Pig Of The Week: Shoulder – No Butt Of A Joke
Our resident swine-lover Lars Hinnerskov Eriksen sings the praises of pork shoulder, and serves the perfect hangover sandwich. It’s Pig Of The Week time.
By Lars Hinnerskov Eriksen
Before and after: Pork shoulder and hangover sandwich
In the last decade pork belly has become as ubiquitous in British gastro pubs as Yorkshire puddings, Sunday papers and traces of Charlie in the toilets on a Friday night. Pork belly’s alluring texture of meat layered in between slabs of fat has been a hit with punters and provides an affordable alternative to more conventional cuts, such as loin or chop. Chefs braise it, brine it, put it in water baths and fry the hell out of the swine until you get crispy skin that crackles in your mouth.
I’ve enjoyed the belly renaissance as much as the next guy but sometimes find its taste and consistency to be a bit one-dimensional. However, this a charge that could never be levelled against my latest love interest: the pork shoulder.
The shoulder, like any favourite child, has many names. In the US the thicker and more marbled part of the shoulder is known as Boston butt, because of the way it was stored in barrels – or ‘butts’ – doing Colonial times. I’ve eaten this prepared as pulled pork for barbecues or cooked as a roast. But the guy who opened my eyes to the true potential of the shoulder is the American chef David Chang (watch this and don’t tell me you are not just a little bit in love with him as well).
Last year I went to his Momofuku Ssam Bar restaurant to try the much heralded pork buns. Pretty much the only thing on the menu I didn’t sample that night was his version of the Korean classic bo ssäm, where you wrap up pork meat, kimchi and oysters in salad leaves.
When I got to work on Chang’s cookbook back in my own kitchen bo ssäm was first on the menu … and the beast delivered. Chang’s recipe for the meat is pisstakingly simple, yet genius. He brines the shoulder overnight in plenty of salt and sugar and then pops the shoulder in the oven until it is tender, before caramelising it with brown sugar. The end result is quite staggering as the fat and marinade permeates the entire lump, leaving you with the most tender and tasty pork.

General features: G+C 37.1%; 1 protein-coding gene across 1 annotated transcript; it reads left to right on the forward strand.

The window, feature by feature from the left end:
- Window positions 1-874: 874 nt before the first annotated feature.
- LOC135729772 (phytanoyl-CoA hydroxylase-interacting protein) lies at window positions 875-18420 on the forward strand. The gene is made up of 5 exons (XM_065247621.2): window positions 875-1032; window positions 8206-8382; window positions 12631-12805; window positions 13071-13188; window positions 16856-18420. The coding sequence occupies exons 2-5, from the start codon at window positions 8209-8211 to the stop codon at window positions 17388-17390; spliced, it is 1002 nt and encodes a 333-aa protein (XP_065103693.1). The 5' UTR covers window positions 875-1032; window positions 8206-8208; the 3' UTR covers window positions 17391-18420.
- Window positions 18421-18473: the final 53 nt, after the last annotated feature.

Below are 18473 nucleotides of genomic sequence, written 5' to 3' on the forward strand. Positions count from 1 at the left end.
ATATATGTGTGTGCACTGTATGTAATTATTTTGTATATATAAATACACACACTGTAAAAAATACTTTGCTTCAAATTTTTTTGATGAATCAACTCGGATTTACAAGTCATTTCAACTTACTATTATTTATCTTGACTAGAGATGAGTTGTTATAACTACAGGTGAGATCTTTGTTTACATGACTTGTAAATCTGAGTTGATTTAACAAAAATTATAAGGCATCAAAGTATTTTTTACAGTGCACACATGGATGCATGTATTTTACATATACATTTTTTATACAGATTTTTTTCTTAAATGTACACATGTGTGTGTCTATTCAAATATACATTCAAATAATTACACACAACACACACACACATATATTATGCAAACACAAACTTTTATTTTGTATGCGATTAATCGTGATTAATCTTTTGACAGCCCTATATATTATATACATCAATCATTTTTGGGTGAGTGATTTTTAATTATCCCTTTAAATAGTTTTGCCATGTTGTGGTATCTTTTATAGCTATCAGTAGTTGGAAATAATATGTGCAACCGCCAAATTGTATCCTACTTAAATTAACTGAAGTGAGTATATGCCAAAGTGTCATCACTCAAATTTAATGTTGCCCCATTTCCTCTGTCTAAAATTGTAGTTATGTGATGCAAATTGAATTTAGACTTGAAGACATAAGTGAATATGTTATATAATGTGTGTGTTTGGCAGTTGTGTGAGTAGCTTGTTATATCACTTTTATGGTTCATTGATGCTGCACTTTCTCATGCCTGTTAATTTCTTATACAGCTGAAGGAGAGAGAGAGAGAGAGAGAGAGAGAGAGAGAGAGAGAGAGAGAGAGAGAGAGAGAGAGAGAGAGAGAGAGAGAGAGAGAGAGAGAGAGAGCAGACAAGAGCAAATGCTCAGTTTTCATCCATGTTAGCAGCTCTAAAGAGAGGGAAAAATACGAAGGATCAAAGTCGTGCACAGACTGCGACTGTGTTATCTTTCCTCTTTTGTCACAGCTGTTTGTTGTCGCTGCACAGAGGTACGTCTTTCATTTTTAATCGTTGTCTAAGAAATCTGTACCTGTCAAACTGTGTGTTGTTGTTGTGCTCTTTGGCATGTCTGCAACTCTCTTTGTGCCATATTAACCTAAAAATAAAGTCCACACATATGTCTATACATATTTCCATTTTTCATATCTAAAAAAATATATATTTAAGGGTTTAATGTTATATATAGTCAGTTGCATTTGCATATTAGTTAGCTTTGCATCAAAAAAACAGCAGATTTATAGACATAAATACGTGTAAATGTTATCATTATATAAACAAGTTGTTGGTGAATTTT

The roasted shoulder is also one of the best hangover meats, and works brilliantly with pickled cucumber and shredded red cabbage in a burger bun. I’m not much of a recipe writer – in fact this is my first ever attempt – but here is a rough adaptation of Chang’s recipe for the pork shoulder he uses for bo ssäm, as well as the trimmings necessary for the perfect roast pork hangover sandwich.
1. Don’t try to be cute and cook shoulder for two people ; get hold of a proper sized cut, about 6-8 lbs (2.5-3.5 kgs) with the bone in. Trust me – you will eat it all. Put the shoulder in a roasting tray and add 1 cup of granulated sugar and 1 cup of salt. Make sure you give the pig a good old massage with the salt and sugar mixture and leave in the fridge for 24 hours.
2. Next day, drain the tray of any liquid and stick the shoulder in a preheated oven on 350F (180C).